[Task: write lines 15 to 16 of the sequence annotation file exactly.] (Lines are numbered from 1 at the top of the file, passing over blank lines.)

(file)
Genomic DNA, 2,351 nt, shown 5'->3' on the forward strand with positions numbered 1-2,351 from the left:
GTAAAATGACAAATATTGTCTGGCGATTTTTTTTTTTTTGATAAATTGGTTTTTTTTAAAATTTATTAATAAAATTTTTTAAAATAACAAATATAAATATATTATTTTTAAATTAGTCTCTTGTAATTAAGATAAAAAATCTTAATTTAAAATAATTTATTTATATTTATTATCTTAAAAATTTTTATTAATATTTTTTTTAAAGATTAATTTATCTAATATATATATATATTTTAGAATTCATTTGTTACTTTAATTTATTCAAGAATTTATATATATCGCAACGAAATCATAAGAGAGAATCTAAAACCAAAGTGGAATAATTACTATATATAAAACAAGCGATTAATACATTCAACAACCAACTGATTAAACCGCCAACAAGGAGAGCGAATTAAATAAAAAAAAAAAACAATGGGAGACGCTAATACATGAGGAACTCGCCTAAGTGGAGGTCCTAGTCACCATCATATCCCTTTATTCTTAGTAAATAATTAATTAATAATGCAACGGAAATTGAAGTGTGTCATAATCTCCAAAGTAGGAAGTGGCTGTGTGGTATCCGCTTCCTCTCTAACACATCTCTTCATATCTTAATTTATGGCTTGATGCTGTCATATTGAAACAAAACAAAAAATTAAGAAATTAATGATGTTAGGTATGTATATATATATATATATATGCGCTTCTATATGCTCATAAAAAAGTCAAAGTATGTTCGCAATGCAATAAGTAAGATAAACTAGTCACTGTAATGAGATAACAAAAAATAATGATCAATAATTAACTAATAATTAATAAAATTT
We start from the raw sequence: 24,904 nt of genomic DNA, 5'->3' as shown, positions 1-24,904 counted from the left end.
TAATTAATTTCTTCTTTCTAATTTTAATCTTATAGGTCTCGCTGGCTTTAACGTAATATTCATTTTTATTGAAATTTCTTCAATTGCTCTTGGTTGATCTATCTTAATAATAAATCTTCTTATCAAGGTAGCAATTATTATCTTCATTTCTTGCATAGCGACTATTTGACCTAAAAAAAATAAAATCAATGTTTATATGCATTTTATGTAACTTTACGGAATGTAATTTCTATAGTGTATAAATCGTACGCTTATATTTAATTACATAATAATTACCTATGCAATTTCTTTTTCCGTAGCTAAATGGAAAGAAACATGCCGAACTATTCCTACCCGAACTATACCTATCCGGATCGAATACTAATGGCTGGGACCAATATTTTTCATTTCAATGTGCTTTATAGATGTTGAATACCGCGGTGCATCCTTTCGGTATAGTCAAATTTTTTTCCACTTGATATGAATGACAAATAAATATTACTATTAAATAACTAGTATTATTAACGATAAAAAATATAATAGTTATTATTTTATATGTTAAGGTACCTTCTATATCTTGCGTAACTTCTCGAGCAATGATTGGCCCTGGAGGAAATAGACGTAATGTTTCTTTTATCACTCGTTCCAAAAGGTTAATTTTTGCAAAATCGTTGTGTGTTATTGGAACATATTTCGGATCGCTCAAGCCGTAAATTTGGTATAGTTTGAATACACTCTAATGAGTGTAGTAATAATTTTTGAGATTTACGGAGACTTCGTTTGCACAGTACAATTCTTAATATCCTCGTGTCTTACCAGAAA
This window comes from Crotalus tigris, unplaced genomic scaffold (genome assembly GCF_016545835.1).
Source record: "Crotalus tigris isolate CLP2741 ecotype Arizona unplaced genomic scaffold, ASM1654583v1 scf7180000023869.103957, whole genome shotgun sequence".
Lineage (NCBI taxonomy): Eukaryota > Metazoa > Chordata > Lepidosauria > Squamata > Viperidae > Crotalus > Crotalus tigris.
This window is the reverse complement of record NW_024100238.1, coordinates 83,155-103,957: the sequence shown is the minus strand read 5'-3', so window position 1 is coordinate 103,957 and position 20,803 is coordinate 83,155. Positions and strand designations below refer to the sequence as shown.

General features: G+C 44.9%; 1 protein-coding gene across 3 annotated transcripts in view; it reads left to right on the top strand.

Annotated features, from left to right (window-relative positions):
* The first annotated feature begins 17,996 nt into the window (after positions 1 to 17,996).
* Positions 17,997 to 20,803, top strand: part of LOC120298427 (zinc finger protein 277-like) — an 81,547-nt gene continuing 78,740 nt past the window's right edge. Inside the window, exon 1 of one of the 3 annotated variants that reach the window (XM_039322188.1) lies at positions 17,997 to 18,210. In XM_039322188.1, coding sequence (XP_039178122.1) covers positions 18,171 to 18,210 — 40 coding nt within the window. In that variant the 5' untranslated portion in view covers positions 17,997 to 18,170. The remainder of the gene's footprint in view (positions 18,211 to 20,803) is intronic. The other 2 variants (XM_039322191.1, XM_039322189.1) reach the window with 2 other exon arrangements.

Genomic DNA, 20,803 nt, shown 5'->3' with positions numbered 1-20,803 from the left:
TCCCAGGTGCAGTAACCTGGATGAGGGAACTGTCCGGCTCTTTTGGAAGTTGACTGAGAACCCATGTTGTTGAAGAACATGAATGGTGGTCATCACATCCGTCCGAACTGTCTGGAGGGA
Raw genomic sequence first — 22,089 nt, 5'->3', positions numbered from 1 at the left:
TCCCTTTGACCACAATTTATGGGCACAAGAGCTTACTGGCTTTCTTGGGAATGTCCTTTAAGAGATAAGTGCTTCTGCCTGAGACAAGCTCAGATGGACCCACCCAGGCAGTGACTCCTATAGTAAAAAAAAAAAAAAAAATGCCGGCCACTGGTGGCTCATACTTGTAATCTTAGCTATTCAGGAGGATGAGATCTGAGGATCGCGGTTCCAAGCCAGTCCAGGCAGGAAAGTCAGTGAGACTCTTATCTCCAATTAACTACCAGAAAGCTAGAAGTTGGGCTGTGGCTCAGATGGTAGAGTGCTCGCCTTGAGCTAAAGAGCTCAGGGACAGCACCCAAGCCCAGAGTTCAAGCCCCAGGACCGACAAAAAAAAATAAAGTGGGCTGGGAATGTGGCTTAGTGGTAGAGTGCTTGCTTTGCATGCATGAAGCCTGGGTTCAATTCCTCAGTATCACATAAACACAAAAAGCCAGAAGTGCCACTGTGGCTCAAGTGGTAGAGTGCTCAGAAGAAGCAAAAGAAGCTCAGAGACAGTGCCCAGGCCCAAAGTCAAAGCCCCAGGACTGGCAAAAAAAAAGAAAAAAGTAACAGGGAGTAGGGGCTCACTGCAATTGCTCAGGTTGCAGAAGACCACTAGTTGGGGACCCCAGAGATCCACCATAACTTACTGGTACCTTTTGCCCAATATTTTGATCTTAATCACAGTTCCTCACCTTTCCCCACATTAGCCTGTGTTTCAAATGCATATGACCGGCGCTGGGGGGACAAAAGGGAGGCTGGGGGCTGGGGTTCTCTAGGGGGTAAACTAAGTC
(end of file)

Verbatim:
Raw genomic sequence first — 22,089 nt, 5'->3', positions numbered from 1 at the left:
TCCCTTTGACCACAATTTATGGGCACAAGAGCTTACTGGCTTTCTTGGGAATGTCCTTTAAGAGATAAGTGCTTCTGCCTGAGACAAGCTCAGATGGACCCACCCAGGCAGTGACTCCTATAGTAAAAAAAAAAAAAAAAATGCCGGCCACTGGTGGCTCATACTTGTAATCTTAGCTATTCAGGAGGATGAGATCTGAGGATCGCGGTTCCAAGCCAGTCCAGGCAGGAAAGTCAGTGAGACTCTTATCTCCAATTAACTACCAGAAAGCTAGAAGTTGGGCTGTGGCTCAGATGGTAGAGTGCTCGCCTTGAGCTAAAGAGCTCAGGGACAGCACCCAAGCCCAGAGTTCAAGCCCCAGGACCGACAAAAAAAAATAAAGTGGGCTGGGAATGTGGCTTAGTGGTAGAGTGCTTGCTTTGCATGCATGAAGCCTGGGTTCAATTCCTCAGTATCACATAAACACAAAAAGCCAGAAGTGCCACTGTGGCTCAAGTGGTAGAGTGCTCAGAAGAAGCAAAAGAAGCTCAGAGACAGTGCCCAGGCCCAAAGTCAAAGCCCCAGGACTGGCAAAAAAAAAGAAAAAAGTAACAGGGAGTAGGGGCTCACTGCAATTGCTCAGGTTGCAGAAGACCACTAGTTGGGGACCCCAGAGATCCACCATAACTTACTGGTACCTTTTGCCCAATATTTTGATCTTAATCACAGTTCCTCACCTTTCCCCACATTAGCCTGTGTTTCAAATGCATATGACCGGCGCTGGGGGGACAAAAGGGAGGCTGGGGGCTGGGGTTCTCTAGGGGGTAAACTAAGTC